ruth in Justice Newsletter - November, 2003


Congress is intensifying its probe into FBI misconduct, with the powerful House Judiciary Committee now planning its own national examination of the way FBI agents handle criminal informants.  Hopefully, they'll look at the case of Pasquale Barone, Jr.  His brother-in-law was forced to commit perjury, naming Barone the killer of his own best friend.  When notified in a police memo of the recantation, the US Attorney not only hid the memo from defense attorneys, he forged a new memo and forced the witness to lie under oath.  Barone is free, but still under a cloud.


Terry Harrington embarked on his new life on October 24, 2003, free after serving 25 years of a life sentence and always maintaining his innocence.  At long last, he is a free man.

Terry Harrington 
Terry Harrington (AP)


After three indictments, two trials and a handful of appellate proceedings, some of the best legal minds in Virginia still are trying to decide whether Merry Pease was a domestic-violence victim or a cold-blooded killer. It is the claim of prosecutorial misconduct -- which was one of the reasons the case was overturned the first time around -- that is drawing new attention to it.  What Can Go Wrong, Did Go Wrong

UPDATE:  On October 31, 2003, the Virginia Supreme Court affirmed Merry's conviction.  Prosecutor Tim McAfee, whose egregious misconduct in Merry's first trial led to reversal of her conviction, has dodged the bullet of disbarment because in the eyes of the Virginia State Bar, in obtaining a second conviction against Merry, McAfee "cured" his misconduct.  Click HERE to read the Virginia Supreme Court's rationalization. (MS Word document)


Almost 30 years ago, a snitch (who later recanted) fingered Maurice Carter for shooting an off-duty Michigan police officer.  No physical evidence connected Carter to the crime, and the clerk who got the best look at the gunman says it was "one hundred percent definitely not" Carter.  Yet his motion for a new trial and his petition for clemency languish.  Meanwhile, Carter has end-stage liver disease and will die without a transplant -- which he cannot get as long as he is in prison.


Fifteen years ago, Arlene Tankleff was slashed across the throat and bludgeoned to death, and her husband, Seymour, was mortally wounded in the middle of the night in their affluent Long Island home. Their son, Martin, 17, confessed, then recanted. But in 1990 he was convicted of their murders in a highly publicized trial that was featured on Court TV.  Ever since, he and the other surviving relatives have insisted that he did not kill his parents. Seymour Tankleff's brother, Norman, said that he never doubted the son's innocence. Mrs. Tankleff's sister, Marcella Falbee, said, "From the beginning, none of us ever believed he did this." Now Martin Tankleff's supporters claim to have new evidence, obtained by a former New York City homicide detective, that they say points to the real culprits.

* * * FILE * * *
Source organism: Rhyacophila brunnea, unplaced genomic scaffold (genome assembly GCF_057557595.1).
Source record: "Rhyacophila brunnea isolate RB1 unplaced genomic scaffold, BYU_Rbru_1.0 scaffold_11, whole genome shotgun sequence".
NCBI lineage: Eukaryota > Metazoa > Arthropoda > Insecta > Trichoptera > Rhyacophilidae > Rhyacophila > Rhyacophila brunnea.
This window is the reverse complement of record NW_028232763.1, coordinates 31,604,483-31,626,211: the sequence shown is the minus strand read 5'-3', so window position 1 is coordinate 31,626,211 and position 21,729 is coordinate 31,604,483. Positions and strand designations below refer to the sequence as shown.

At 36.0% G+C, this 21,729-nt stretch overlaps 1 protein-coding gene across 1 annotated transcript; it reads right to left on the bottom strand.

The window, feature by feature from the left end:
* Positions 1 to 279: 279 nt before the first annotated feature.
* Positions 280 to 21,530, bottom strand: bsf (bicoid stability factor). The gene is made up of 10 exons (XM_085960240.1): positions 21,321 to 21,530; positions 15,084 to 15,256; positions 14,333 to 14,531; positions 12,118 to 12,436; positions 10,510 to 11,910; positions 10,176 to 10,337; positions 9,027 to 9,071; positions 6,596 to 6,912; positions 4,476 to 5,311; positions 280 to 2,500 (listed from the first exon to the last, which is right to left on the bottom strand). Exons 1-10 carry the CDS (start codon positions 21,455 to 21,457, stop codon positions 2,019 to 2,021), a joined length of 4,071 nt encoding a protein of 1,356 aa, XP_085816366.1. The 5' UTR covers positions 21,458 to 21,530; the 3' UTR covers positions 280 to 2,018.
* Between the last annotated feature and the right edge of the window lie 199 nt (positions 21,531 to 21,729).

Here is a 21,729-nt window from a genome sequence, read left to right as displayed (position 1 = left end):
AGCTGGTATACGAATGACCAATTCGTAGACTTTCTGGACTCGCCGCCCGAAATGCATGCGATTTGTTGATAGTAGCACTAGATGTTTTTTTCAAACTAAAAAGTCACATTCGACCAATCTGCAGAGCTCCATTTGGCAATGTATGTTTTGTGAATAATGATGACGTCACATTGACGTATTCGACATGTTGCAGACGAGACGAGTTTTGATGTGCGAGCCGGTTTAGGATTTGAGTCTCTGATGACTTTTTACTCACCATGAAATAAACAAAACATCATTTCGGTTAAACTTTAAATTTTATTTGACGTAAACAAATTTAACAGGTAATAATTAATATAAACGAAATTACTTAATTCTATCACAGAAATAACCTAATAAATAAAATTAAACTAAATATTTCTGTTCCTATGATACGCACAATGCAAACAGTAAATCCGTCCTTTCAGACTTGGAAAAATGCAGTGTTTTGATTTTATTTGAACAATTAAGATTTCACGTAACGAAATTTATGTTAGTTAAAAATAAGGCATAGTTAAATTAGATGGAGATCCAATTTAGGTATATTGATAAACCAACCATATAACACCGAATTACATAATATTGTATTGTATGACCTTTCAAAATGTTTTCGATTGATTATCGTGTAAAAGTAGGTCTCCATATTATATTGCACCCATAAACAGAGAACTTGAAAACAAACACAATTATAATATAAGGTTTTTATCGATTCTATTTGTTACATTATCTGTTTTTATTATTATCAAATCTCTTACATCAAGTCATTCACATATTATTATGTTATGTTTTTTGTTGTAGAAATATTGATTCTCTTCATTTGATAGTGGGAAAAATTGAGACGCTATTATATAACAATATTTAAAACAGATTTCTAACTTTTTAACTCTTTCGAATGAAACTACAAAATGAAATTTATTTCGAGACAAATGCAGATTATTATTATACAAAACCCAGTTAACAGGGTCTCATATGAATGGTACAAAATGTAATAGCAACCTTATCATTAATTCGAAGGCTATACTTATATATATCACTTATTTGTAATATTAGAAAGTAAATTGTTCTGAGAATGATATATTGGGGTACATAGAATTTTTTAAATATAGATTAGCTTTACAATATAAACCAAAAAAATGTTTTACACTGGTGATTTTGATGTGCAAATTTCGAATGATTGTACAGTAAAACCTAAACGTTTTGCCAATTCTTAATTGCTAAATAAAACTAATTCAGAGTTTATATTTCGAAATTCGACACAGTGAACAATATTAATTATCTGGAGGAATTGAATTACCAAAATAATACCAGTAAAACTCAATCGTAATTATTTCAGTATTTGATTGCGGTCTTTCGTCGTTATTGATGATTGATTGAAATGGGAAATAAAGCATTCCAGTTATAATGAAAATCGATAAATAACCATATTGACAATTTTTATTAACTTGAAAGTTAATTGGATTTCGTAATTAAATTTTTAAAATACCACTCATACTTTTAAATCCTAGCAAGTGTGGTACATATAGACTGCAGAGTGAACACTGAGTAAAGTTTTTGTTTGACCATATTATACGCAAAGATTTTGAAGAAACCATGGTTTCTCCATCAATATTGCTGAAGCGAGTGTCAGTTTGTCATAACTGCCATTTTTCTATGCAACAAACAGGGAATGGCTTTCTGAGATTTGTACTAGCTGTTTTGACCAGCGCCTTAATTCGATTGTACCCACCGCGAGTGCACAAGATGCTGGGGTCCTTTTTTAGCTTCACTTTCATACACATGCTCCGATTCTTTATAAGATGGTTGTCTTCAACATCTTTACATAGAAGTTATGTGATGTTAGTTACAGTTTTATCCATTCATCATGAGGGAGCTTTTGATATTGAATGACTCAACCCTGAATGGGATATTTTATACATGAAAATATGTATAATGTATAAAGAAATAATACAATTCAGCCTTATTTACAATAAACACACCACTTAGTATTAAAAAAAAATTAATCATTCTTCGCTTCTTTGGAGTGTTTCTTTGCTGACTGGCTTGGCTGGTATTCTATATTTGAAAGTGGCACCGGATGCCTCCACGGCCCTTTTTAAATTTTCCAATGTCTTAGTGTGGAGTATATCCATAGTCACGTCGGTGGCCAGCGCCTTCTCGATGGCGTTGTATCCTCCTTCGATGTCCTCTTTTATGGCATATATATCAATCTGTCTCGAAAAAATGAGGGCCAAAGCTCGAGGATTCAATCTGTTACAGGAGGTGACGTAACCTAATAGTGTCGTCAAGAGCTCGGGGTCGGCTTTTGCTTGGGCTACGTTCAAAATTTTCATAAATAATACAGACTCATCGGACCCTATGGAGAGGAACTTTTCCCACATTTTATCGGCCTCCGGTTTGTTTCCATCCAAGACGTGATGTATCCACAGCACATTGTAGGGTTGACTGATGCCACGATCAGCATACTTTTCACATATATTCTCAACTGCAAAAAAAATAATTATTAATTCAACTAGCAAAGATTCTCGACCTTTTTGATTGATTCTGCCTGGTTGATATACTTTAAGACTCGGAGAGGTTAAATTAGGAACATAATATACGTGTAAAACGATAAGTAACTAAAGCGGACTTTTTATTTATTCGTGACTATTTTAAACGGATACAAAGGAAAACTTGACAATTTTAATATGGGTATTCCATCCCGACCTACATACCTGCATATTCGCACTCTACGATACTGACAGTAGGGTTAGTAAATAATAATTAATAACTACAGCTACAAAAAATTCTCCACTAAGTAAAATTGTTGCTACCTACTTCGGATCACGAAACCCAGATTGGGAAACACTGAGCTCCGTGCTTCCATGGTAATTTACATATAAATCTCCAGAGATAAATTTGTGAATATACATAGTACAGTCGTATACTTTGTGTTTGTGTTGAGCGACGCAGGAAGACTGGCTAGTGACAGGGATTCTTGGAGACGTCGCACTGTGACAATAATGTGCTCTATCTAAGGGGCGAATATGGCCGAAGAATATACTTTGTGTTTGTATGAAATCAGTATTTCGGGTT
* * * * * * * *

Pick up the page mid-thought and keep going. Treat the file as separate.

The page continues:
MassachusettsCongress is intensifying its probe into FBI misconduct, with the powerful House Judiciary Committee now planning its own national examination of the way FBI agents handle criminal informants.  Congressional Probe
Illinois: Michale Callahan, the Illinois State Police lieutenant who was assigned in 2000 to reinvestigate the 1986 murders of newlyweds Dyke and Karen Rhoads in downstate Paris, has sued three state police officials in federal court. His complaint alleges that the officials demoted him in part for concluding that earlier state police investigations had blown the Rhoads case and helped put the wrong men in prison.  The saving grace is that AG Lisa Madigan continues her investigation into this case.  Madigan Passes the First Test

The jury got it wrong when it acquitted former FBI agent John J. Connolly Jr. of leaking information that prompted his longtime informants, James "Whitey" Bulger and Stephen "The Rifleman" Flemmi, to kill two men, according to court documents unsealed October 15, 2003.  Flemmi says the FBI agent fingered an undercover informant and a witness ready to talk, both of whom were promptly murdered.  Boston FBI = Vipers Nest

"What do you want, tears?" sneered retired FBI agent H. Paul Rico, when asked how he felt about the wrongful imprisonment of one of the four, Joseph Salvati, for more than 30 years. He was unrepentant and arrogant with a congressional committee investigating the case of four men jailed for decades for a murder they did not commit. The stunning injustice, the congressmen charged, was orchestrated by FBI agents to protect the real killer: a prized informant.  Now Rico's been charged with murder for orchestrating a mob hit.  Don't Expect Tears

The Innocents
The Innocents
by Taryn Simon, with Barry Scheck and Peter Neufeld

These are the faces and voices of the wrongfully convicted. These are the stories of people imprisoned for years before finally proving their innocence. This collection of photographs and oral histories of fifty men and women gathered from across the United States forcefully describes a judicial system most of us would not recognize, where corrupt prosecutors, sleeping lawyers, bent cops, and jailhouse snitches subvert the most fundamental principles of justice. Photographer Taryn Simon and leading attorneys Neufeld and Scheckk bring us face-to-face with individuals falsely accused and convicted.


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Sheila and Doug Berry

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